Kind Kids Nationally Recognized During American Humane 2009: Kids Awarded

Kind Kids Nationally Recognized During American Humane

Top Kids Awarded $1,000 Prize DENVER–()–Six kind kids from across the nation who are devoted to helping animals now have one more thing in
common: they are all winners in the American Humane Association’s Be Kind to Animals™ Kid Contest. Congratulations are in order for grand-prize winners Annie Lee Vankleeck of Shokan, N.Y., and Abby Jungers of St. Peters, Mo., and runners-up Monica Plumb of Powhatan, Va., Rylie Sullivan of Herndon, Va., Shelley Johnson of Lake Stevens, Wash., and Casey Mills of Mt. Airy, Md. These budding “humane-itarians” have gone above and beyond to help animals and have dedicated much of their free time to helping animals in any way they can. From volunteering at animal shelters to collecting blankets, these youngsters have proven they are role models in humanity. “These children are examples of the power of the human-animal bond and demonstrate values that help create a more humane and caring society,” said , president and CEO of American Humane. “We are proud to recognize their accomplishments with a prize and we hope that they will be viewed as role models for other children and adults about the importance of treating animals with compassion and respect.” is being observed May 3-9 this year. First observed in 1915, it is the oldest event in the nation to celebrate the companionship, friendship and love that animals bring into people’s lives. Animal shelters throughout the country hold special events during this week to raise awareness about being kind to animals and to teach people about the benefits of the human-animal bond. Be Kind to Animals Week is a great time to promote the wonderful work being done by the nation’s animal welfare organizations and to encourage everyone to get involved to make a difference for animals. Here’s a brief look at the grand-prize winners: Grand-Prize Winner (ages 6 to 12) Annie Lee Vankleeck, age 6, Shokan, N.Y., daughter of Sharon McInerney and Ralph Vankleeck Wanting to do something to help animals, Annie and her family went online to look at their local shelters’ websites. After finding out that , a nonprofit pit bull rescue in Albany, needed gently used blankets and towels, Annie made it her mission to fulfill that need. Annie applied for a spot at the town’s annual Olive Day festival, and sat there all day, collecting used blankets and towels. She went to yard sales and persuaded people to donate their blankets, or she bought them. She collected blankets and towels at school. And she is still going strong. For her upcoming 7th birthday party, she is asking her guests to forego bringing her gifts, and bring towels and blankets for “the doggies” instead.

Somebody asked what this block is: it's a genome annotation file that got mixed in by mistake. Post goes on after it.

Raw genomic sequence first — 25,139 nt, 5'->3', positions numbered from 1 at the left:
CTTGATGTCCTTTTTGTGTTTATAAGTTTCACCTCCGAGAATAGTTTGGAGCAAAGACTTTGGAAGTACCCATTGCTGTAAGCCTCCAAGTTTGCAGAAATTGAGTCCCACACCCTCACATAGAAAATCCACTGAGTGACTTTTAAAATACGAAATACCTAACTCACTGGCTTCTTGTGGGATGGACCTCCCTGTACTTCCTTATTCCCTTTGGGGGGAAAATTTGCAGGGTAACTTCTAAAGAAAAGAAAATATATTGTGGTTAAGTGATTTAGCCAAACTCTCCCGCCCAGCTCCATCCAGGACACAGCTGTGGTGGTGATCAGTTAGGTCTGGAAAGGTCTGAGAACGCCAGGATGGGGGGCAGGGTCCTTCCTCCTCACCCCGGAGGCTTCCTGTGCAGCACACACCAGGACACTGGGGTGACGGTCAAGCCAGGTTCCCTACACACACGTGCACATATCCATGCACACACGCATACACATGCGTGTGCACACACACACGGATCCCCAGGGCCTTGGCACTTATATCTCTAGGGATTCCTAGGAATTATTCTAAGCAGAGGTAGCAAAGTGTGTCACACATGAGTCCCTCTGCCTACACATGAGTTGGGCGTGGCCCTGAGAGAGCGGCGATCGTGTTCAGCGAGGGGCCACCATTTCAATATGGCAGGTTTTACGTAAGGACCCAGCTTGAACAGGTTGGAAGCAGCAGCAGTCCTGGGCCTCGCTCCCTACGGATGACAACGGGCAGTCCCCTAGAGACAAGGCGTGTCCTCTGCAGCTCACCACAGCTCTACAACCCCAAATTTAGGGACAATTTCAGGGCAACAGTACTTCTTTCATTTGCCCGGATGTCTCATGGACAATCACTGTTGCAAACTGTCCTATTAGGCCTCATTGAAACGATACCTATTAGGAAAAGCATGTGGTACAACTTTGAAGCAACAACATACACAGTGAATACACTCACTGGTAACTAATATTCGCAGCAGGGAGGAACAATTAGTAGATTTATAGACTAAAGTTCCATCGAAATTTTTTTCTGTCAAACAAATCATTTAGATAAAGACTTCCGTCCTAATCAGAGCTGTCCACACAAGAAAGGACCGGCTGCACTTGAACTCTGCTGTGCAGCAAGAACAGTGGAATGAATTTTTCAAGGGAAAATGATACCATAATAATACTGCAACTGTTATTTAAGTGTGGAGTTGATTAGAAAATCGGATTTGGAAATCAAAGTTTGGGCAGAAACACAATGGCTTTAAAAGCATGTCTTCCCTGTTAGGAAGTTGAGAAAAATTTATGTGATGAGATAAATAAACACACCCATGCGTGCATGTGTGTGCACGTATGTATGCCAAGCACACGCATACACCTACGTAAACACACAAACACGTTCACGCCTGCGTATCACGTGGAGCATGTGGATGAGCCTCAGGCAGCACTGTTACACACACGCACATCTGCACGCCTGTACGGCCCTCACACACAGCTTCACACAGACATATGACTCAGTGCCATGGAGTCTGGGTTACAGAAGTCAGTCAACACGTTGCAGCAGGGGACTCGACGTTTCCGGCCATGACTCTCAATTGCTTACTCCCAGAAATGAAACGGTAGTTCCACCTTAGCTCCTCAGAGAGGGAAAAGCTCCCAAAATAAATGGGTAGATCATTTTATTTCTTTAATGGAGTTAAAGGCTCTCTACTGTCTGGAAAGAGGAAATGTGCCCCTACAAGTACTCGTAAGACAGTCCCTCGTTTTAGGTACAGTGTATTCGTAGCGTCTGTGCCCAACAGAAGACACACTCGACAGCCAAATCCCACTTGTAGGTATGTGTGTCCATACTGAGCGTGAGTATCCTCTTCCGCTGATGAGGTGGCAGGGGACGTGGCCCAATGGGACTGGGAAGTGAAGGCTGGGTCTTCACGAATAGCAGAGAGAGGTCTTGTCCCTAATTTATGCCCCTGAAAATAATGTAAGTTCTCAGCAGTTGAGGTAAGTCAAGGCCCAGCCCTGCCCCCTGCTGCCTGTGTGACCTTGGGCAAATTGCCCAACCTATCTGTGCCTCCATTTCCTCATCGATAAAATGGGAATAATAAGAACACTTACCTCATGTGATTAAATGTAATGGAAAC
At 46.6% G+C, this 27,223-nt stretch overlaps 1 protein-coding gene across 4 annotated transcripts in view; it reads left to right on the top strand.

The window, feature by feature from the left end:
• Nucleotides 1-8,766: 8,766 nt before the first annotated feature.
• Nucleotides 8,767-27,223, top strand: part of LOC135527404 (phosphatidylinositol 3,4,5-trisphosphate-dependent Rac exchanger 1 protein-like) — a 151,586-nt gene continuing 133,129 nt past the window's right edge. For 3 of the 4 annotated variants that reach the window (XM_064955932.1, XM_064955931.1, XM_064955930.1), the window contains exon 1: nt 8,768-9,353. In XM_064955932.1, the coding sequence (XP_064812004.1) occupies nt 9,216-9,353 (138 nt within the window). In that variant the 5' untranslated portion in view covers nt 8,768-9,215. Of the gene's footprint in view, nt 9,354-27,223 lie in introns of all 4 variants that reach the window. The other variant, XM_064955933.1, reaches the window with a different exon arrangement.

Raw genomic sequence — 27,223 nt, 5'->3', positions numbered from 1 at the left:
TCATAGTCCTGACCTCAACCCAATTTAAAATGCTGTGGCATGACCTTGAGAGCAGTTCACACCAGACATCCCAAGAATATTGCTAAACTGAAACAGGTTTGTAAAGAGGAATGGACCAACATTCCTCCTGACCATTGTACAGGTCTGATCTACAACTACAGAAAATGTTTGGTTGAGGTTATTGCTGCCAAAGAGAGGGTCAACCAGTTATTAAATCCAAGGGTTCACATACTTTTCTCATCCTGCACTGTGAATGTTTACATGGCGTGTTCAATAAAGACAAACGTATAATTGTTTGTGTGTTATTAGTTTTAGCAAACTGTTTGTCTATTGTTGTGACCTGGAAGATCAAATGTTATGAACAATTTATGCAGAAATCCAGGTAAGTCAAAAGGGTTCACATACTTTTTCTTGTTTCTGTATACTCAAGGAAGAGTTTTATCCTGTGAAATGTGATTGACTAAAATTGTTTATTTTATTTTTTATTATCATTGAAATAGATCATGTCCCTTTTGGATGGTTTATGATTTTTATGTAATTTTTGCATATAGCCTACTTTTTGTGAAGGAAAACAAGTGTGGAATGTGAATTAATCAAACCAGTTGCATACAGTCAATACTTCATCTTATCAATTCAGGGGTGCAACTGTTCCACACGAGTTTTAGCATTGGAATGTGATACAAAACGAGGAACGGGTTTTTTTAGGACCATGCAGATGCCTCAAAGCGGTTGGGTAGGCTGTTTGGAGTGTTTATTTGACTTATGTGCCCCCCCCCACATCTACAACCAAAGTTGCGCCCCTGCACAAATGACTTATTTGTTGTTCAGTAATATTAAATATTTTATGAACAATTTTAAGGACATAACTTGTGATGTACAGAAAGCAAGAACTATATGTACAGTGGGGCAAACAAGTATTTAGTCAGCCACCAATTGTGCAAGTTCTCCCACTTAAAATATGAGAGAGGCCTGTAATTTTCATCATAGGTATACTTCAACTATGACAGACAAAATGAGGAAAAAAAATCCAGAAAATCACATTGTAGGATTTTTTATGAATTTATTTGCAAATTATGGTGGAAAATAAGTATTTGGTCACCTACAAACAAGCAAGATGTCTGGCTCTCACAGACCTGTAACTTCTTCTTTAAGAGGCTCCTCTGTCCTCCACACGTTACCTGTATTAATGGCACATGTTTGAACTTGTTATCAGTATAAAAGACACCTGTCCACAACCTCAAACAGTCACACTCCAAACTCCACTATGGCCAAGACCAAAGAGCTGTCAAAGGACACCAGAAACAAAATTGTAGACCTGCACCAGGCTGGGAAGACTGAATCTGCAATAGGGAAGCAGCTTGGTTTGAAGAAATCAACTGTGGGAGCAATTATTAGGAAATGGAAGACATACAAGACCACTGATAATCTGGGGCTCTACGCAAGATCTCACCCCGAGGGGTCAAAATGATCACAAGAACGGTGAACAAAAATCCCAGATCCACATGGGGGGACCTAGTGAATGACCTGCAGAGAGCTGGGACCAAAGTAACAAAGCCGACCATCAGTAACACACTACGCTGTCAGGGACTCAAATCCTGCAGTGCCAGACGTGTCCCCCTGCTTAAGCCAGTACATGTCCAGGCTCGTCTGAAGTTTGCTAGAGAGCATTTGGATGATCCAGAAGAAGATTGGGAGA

Grand-Prize Winner (ages 13 to 17) Abby Jungers, age 13, St. Peters, Mo., daughter of Michelle Jungers Abby has clocked over 700 volunteer hours at the . Abby is there every day and can hardly be pulled away. At the shelter, Abby can and will jump in anywhere. She cleans kennels, walks dogs, feeds and waters animals, sets up beds and helps with heartworm tests. She goes to new volunteer orientations and helps train the new recruits. She even fills in for staff members when they call in sick. And outside of the shelter, she goes to shelter events and fundraisers, distributes fliers about the shelter and participates in mobile adoptions. Abby will take on even the least desirable tasks at the shelter, all in the name of helping animals.

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